Goggalor's Grand Theft Auto - San Andreas (PS2)
| [October 6, 2008 12:05:24 PM]
| The characters don't have respect for authority, and cops in particular for a very good reason. The cops in GTA are all corrupt. In the very intro sequence the main character, coming home to see go to his dead mom's funeral, is arrested, beaten up, and robbed by the cops before he even gets home. The cops are ineffectual and corrupt. They sit around a donut shopping making fun of you while they make you run errands for them. These errands are hardly more moral than anything your character has been doing throughout the game. One of them has you illegally torching a house because the cops don't feel like arresting the people in it. |
The other nameless cops you see around the world aren't much more moral than the Samuel L Jackson cop. When you kill someone the cops don't follow unless you kill a cop or go on a spree. Even then the cops are mostly concerned with appearance and revenge. They tire of you easily, and one of the better ways of making them hate you less is to bribe them.
When CJ tries to 'be clean', he isn't rewarded. He's punished the same way he would have if he had gotten the money selling drugs. The game makes a point of valuing 'family' over personal ambition. It doesn't matter that CJ has been away from the neighborhood for years. When he returns all of his old friends from Green Street expect him to help fight the Ballers because Green Street is his home. It's similar to Faulkner's “Barn Burning” where the boy is expected to hurt people and destroy property because his dad did, and nothing the boy does is going to change his blood. In his eyes joining the gang is a moral thing because CJ feels he can make the neighborhood a better place.
add a comment
| [October 6, 2008 12:46:45 AM]
| I wrote this log a bit ago when a lot of the posts were short whines about how much the game offended them so it's a bit more reactionary than it needs to be now. Seems like tonight all my fellow apologists are out and about, and the quality seems to have gone up a bit(although a lot of us are probably a little too gung ho about defending it). Anyway, I think this is the weaker of my logs, but I don't exactly want to rewrite the entire thing.|
Someone mentioned that death was treated unrealistically and how in one situation you're allowed to kill whomever you want, but in his mission, he failed for killing someone because he thought it would earn him respect. He then goes on to call this a double standard, and a failure of morality, when in reality it's a great example of the morality of characters in the GTA world. He expected beating up an innocent man working at a fast food joint to earn him 'respect' in his gang. This is a great example of the skewed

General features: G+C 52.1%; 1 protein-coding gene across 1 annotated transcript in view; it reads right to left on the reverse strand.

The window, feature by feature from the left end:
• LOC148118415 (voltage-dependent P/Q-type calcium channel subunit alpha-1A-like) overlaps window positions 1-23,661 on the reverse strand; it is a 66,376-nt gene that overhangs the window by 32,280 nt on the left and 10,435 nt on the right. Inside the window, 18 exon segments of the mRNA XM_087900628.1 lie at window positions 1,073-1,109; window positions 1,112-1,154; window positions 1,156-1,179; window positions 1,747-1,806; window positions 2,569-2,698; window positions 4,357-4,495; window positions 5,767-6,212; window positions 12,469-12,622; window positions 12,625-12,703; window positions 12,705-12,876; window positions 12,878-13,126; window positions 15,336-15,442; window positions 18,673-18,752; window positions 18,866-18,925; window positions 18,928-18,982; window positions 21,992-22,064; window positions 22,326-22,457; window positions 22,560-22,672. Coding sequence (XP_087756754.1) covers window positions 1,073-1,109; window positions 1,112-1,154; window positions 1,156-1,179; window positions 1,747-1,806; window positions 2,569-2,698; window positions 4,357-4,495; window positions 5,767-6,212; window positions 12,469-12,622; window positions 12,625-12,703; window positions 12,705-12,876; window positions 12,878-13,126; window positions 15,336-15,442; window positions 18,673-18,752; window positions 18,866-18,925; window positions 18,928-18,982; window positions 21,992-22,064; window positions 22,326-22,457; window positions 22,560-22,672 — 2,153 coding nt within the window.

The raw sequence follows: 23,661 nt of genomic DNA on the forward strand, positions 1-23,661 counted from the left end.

morality the players have going in to the game. It's not the violence that is rewarded. It's the violence against specific people: bad people, at least in the characters' eyes. The people you're supposed to kill are the Ballers, not the old man walking down the street. The people you kill while in a high speed chase from your enemies aren't something to be proud of. They're the unfortunate side effect of life in GTA's crime ridden world.
The characters don't get shocked by people dying in general, but I don't think death in the GTA world is the same as death in the real world. Getting shot yourself only sends you to the hospital. Characters don't even notice the deaths of civilians, and later in the game they don't mind that you've stolen 500 cars. The character says “What? You've wrecked that many cars? You should learn to drive”, not “What? You stole that many cars?” This is directly after your sister tells you to stop living as a gang leader, so it's around the time you're supposed to be 'cleaning up' again.
The point of killing your enemies isn't that you want them to die, but rather that they're you're enemies and you're beating them in a sort of game, even if they technically do die. It's exactly the same in CJ's world view to kill a Baller as it is to help his nerd defeat the other nerd in their little strategy game with the helicopter. The life of an 'enemy' doesn't figure in to it. They're an enemy. They deserve to die. It's interesting how killing rival gang leaders is considered immoral, but any game with armies in it has the same game play, but nobody complains about killing soldiers in those games.